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9/19/2002
10:48 AM
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Automotive:
New Approaches Speed Product Engineering

CAD tools, collaboration, and portals help automakers get cars to market faster

Automakers and their suppliers continue to leverage IT and the Internet for a growing number of supply-chain management and product-delivery applications. But the real advances in the last year revolve around product engineering. "Product development is probably the most critical IT strategy that automakers are pursuing right now," says Kevin Prouty, an AMR Research analyst.

At General Motors Corp., increased use of computer-aided design and product-development management tools, combined with reorganizing GM's engineering staff into a single global team, has cut what was a 40-month engineering-design process six years ago to just 18 months on average and slashed $1 billion in annual engineering costs. While GM's move to digital tools has been under way for the last four to five years, those efforts really came to fruition in the last year, says Tony Scott, the automaker's chief technology officer. "You'll see us announce a new vehicle every 27 days on average, and we couldn't have done that with the old technology," he says. GM has 20,000 engineers using computer-aided design tools and 17,000 using product-development management software.

Product-development collaboration is a critical element of a joint business venture between Ford Motor Co. and International Truck and Engine Corp. to build trucks and provide parts and service for both companies. Product developers are relying on collaboration tools such as Microsoft NetMeeting to make the venture work.

Carmakers also continue to expand their use of IT for improving connections to suppliers and customers. International Truck and Engine implemented a new supplier-managed inventory system that has increased parts-inventory turns from 38 to 118 per year, reducing inventory-management costs. GM relies on software from i2 Technologies, Oracle, and SeeBeyond to improve how it handles vehicle orders in its manufacturing facilities, reducing order-fulfillment lead time by half and inventory costs by 20%, and increasing delivery-date reliability by 22%.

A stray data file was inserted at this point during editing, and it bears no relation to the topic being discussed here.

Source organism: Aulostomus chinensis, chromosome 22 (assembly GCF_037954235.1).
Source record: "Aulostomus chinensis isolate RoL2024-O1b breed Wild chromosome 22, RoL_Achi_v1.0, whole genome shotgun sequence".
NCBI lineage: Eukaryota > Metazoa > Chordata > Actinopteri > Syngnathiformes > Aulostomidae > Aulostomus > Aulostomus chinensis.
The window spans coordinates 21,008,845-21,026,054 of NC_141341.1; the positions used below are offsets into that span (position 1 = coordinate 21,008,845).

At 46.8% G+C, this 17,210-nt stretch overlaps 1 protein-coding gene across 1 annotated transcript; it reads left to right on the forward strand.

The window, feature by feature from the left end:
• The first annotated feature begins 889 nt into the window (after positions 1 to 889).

Automakers and their suppliers are making greater use of portals to improve customer service. Next year, GM will roll out its DealerWorld portal, providing a single point of entry for dealers around the world. Parts suppliers are doing likewise. Six of Goodyear Tire and Rubber Co.'s business units have portals (the seventh is building one) for their dealers; several of these dealers account for more than half of Goodyear's sales.

INDUSTRY LEADERS
Rank Company Revenue in millions Income (loss)
in millions
IT
employees
3 DaimlerChrysler AG $136,072 ($590) 4,200
19 General Motors Corp. $177,260 $665 1,630
46 International Truck and Engine Corp. $6,722 ($23) 637
51 Harley-Davidson Inc. $3,363 $438 370
57 Mitsubishi Motor Sales of America $25,939 $314 860
72 Saab Cars USA Inc. $1,800 $130 20
111 Subaru of America Inc. $4,100 -- 60
118 Goodyear Tire & Rubber Co. $14,147 ($204) --
133 ArvinMeritor Inc. $6,805 $93 463
177 American Suzuki Motor Corp. -- -- 33
197 American Axle & Mfg. Holdings Inc. $3,107 $115 80
276 Paccar Inc. $6,089 $174 700
283 Deere & Co. $13,293 ($64) 1,227
289 Cooper Tire & Rubber Co. $3,155 $18 300
361 Delphi $26,088 ($370) 670
370 Johnson Controls Inc. $18,427 $478 722
380 Reynolds & Reynolds Co. $1,004 $100 409
393 Briggs & Stratton Corp. $1,529 $53 85
414 Federal-Mogul Corp. $5,457 ($1,002) 600
420 Tower Automotive Inc. $2,467 ($268) 110
458 Cummins Inc. $5,681 ($102) 602
463 JM Family Enterprises Inc. $7,800 -- 419
Financial data is from public sources and company supplied.
Revenue is for latest fiscal year.
Employee data is from InformationWeek 500 qualifying survey.

IN A NUTSHELL
INSIDE COMPANIES
Average portion of revenue spent on IT 2%
Companies providing customized solutions to customers 55%
Companies seeking IT patents, trademarks,or copyrights 32%
HOW COMPANIES DIVIDE THEIR I.T. BUDGETS
Hardware purchases 20%
Services or outsourcing 24%
Research and development 4%
Salaries and benefits 13%
Applications 34%
Everything else 5%
INDUSTRY FINANCIALS
Average year-over-year revenue change -2.5%
Average year-over-year net income change -95.1%
DATA: InformationWeek research
See year-over-year shifts in business-technology practices for this industry. Compare and contrast this year's data with last year's.

Return to the 2002 InformationWeek 500 homepage

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